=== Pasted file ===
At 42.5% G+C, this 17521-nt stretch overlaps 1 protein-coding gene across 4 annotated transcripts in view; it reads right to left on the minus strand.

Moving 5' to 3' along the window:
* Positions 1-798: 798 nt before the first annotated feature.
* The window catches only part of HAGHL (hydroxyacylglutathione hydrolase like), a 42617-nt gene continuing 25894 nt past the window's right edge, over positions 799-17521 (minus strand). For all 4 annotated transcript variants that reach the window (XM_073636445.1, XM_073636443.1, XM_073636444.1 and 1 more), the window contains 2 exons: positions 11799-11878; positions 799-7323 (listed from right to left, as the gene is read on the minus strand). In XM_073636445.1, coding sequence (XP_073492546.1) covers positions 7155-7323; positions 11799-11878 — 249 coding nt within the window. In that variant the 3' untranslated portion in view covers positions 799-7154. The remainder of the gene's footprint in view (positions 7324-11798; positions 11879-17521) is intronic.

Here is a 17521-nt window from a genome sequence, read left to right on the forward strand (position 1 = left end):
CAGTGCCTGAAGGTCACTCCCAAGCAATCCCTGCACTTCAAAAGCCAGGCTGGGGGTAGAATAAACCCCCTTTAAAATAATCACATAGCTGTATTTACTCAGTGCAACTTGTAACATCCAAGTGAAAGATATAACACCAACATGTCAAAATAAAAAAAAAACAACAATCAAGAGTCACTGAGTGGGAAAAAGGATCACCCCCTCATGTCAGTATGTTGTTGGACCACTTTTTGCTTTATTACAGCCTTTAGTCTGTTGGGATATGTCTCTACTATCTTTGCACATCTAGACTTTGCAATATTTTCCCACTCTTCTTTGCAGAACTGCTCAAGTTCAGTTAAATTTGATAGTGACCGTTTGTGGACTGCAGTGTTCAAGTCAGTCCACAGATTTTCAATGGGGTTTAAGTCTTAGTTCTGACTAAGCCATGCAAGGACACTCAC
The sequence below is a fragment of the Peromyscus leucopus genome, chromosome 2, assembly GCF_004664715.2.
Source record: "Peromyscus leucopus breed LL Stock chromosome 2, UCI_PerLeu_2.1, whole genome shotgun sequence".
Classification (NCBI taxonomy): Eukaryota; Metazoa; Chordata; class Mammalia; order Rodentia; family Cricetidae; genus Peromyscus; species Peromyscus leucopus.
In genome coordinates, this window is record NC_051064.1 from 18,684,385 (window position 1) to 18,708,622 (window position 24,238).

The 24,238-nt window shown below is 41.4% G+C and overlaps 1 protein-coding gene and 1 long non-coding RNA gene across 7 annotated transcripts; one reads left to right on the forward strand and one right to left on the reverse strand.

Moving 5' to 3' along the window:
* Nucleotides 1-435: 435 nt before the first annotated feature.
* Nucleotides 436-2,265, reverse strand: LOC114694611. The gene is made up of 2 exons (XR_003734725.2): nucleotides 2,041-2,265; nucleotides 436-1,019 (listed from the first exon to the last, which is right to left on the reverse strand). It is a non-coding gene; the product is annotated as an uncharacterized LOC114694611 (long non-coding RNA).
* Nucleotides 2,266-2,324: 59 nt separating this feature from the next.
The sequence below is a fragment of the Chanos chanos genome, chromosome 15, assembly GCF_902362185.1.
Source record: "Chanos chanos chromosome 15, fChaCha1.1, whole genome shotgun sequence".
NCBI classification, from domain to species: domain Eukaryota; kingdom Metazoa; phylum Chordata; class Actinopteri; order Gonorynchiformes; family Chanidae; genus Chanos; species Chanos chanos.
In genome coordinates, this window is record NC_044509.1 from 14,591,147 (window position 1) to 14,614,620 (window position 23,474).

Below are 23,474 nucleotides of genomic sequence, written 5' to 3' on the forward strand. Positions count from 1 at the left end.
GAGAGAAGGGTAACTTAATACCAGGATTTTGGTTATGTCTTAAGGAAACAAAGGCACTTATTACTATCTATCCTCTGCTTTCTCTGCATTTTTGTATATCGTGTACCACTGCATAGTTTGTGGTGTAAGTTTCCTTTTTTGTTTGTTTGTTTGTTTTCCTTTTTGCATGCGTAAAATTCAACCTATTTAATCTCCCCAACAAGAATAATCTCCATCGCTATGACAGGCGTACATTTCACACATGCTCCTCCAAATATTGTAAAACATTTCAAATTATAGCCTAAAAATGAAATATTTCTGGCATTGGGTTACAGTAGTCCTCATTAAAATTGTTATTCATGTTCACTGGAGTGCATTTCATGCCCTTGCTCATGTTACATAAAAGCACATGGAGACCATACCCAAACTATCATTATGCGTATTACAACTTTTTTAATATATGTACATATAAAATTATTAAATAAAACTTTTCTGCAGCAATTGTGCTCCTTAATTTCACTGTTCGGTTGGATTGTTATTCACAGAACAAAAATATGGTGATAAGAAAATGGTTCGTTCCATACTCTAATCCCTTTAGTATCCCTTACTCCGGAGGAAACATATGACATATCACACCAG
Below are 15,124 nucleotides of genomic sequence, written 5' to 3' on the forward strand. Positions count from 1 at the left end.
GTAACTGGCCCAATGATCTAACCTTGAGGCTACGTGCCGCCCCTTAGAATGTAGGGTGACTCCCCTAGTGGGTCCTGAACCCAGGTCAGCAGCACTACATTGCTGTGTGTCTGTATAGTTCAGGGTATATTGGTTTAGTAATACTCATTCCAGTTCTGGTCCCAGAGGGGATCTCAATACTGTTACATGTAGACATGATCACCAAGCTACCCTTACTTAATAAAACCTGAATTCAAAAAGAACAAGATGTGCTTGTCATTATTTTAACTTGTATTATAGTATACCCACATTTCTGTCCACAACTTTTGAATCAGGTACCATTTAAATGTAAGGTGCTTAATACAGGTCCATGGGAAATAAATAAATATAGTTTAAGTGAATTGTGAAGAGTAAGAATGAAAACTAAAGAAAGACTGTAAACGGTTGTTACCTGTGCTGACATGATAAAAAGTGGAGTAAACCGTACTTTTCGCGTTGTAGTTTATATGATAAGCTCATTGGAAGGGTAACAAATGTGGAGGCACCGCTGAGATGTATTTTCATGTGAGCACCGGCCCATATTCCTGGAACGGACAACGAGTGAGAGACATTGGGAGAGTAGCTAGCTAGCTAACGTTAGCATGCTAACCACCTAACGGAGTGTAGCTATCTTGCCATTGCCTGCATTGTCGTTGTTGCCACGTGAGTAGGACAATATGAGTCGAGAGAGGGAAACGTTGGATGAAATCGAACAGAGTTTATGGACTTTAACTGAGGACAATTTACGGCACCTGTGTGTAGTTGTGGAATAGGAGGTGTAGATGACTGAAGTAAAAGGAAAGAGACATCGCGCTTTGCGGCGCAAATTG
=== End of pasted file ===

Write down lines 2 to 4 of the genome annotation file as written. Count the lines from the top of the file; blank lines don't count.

Moving 5' to 3' along the window:
* Positions 1-798: 798 nt before the first annotated feature.
* The window catches only part of HAGHL (hydroxyacylglutathione hydrolase like), a 42617-nt gene continuing 25894 nt past the window's right edge, over positions 799-17521 (minus strand). For all 4 annotated transcript variants that reach the window (XM_073636445.1, XM_073636443.1, XM_073636444.1 and 1 more), the window contains 2 exons: positions 11799-11878; positions 799-7323 (listed from right to left, as the gene is read on the minus strand). In XM_073636445.1, coding sequence (XP_073492546.1) covers positions 7155-7323; positions 11799-11878 — 249 coding nt within the window. In that variant the 3' untranslated portion in view covers positions 799-7154. The remainder of the gene's footprint in view (positions 7324-11798; positions 11879-17521) is intronic.